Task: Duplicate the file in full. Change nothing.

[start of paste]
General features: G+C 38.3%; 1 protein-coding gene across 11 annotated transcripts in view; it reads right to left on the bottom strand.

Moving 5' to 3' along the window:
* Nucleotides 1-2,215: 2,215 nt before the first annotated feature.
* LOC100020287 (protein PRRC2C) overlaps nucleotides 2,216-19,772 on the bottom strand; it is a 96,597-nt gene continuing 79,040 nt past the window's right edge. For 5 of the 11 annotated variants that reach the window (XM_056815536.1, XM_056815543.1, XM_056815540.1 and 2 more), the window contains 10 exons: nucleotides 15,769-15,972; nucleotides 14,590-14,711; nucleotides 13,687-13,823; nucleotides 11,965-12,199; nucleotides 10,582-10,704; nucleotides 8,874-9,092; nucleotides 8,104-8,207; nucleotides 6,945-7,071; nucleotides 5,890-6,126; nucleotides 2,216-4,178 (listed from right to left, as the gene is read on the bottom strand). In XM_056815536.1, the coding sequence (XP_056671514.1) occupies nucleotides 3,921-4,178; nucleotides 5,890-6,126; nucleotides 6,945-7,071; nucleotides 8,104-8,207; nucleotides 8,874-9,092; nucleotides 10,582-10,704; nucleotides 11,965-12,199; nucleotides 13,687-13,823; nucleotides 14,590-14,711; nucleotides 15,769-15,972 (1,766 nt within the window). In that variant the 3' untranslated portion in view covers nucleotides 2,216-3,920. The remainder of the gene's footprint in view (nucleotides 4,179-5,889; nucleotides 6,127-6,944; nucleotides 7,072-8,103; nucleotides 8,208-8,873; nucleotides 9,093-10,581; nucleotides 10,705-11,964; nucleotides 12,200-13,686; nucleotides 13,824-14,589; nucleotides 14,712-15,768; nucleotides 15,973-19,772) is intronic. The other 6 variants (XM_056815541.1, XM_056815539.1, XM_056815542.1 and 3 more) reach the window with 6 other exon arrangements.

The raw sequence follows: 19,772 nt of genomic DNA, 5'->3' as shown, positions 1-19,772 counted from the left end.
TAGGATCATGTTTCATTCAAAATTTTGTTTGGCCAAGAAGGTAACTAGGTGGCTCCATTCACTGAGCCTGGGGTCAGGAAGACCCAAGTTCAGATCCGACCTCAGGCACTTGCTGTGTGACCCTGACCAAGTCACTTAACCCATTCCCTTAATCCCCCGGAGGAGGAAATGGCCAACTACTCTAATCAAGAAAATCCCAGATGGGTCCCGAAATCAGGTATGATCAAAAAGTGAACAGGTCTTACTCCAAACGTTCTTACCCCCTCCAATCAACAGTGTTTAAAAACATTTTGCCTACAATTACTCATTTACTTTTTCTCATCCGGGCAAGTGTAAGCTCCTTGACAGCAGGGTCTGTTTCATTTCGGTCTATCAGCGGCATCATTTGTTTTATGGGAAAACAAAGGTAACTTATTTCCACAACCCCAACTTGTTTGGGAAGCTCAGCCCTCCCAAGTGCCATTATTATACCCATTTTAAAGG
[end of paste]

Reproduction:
General features: G+C 38.3%; 1 protein-coding gene across 11 annotated transcripts in view; it reads right to left on the bottom strand.

Moving 5' to 3' along the window:
* Nucleotides 1-2,215: 2,215 nt before the first annotated feature.
* LOC100020287 (protein PRRC2C) overlaps nucleotides 2,216-19,772 on the bottom strand; it is a 96,597-nt gene continuing 79,040 nt past the window's right edge. For 5 of the 11 annotated variants that reach the window (XM_056815536.1, XM_056815543.1, XM_056815540.1 and 2 more), the window contains 10 exons: nucleotides 15,769-15,972; nucleotides 14,590-14,711; nucleotides 13,687-13,823; nucleotides 11,965-12,199; nucleotides 10,582-10,704; nucleotides 8,874-9,092; nucleotides 8,104-8,207; nucleotides 6,945-7,071; nucleotides 5,890-6,126; nucleotides 2,216-4,178 (listed from right to left, as the gene is read on the bottom strand). In XM_056815536.1, the coding sequence (XP_056671514.1) occupies nucleotides 3,921-4,178; nucleotides 5,890-6,126; nucleotides 6,945-7,071; nucleotides 8,104-8,207; nucleotides 8,874-9,092; nucleotides 10,582-10,704; nucleotides 11,965-12,199; nucleotides 13,687-13,823; nucleotides 14,590-14,711; nucleotides 15,769-15,972 (1,766 nt within the window). In that variant the 3' untranslated portion in view covers nucleotides 2,216-3,920. The remainder of the gene's footprint in view (nucleotides 4,179-5,889; nucleotides 6,127-6,944; nucleotides 7,072-8,103; nucleotides 8,208-8,873; nucleotides 9,093-10,581; nucleotides 10,705-11,964; nucleotides 12,200-13,686; nucleotides 13,824-14,589; nucleotides 14,712-15,768; nucleotides 15,973-19,772) is intronic. The other 6 variants (XM_056815541.1, XM_056815539.1, XM_056815542.1 and 3 more) reach the window with 6 other exon arrangements.

The raw sequence follows: 19,772 nt of genomic DNA, 5'->3' as shown, positions 1-19,772 counted from the left end.
TAGGATCATGTTTCATTCAAAATTTTGTTTGGCCAAGAAGGTAACTAGGTGGCTCCATTCACTGAGCCTGGGGTCAGGAAGACCCAAGTTCAGATCCGACCTCAGGCACTTGCTGTGTGACCCTGACCAAGTCACTTAACCCATTCCCTTAATCCCCCGGAGGAGGAAATGGCCAACTACTCTAATCAAGAAAATCCCAGATGGGTCCCGAAATCAGGTATGATCAAAAAGTGAACAGGTCTTACTCCAAACGTTCTTACCCCCTCCAATCAACAGTGTTTAAAAACATTTTGCCTACAATTACTCATTTACTTTTTCTCATCCGGGCAAGTGTAAGCTCCTTGACAGCAGGGTCTGTTTCATTTCGGTCTATCAGCGGCATCATTTGTTTTATGGGAAAACAAAGGTAACTTATTTCCACAACCCCAACTTGTTTGGGAAGCTCAGCCCTCCCAAGTGCCATTATTATACCCATTTTAAAGG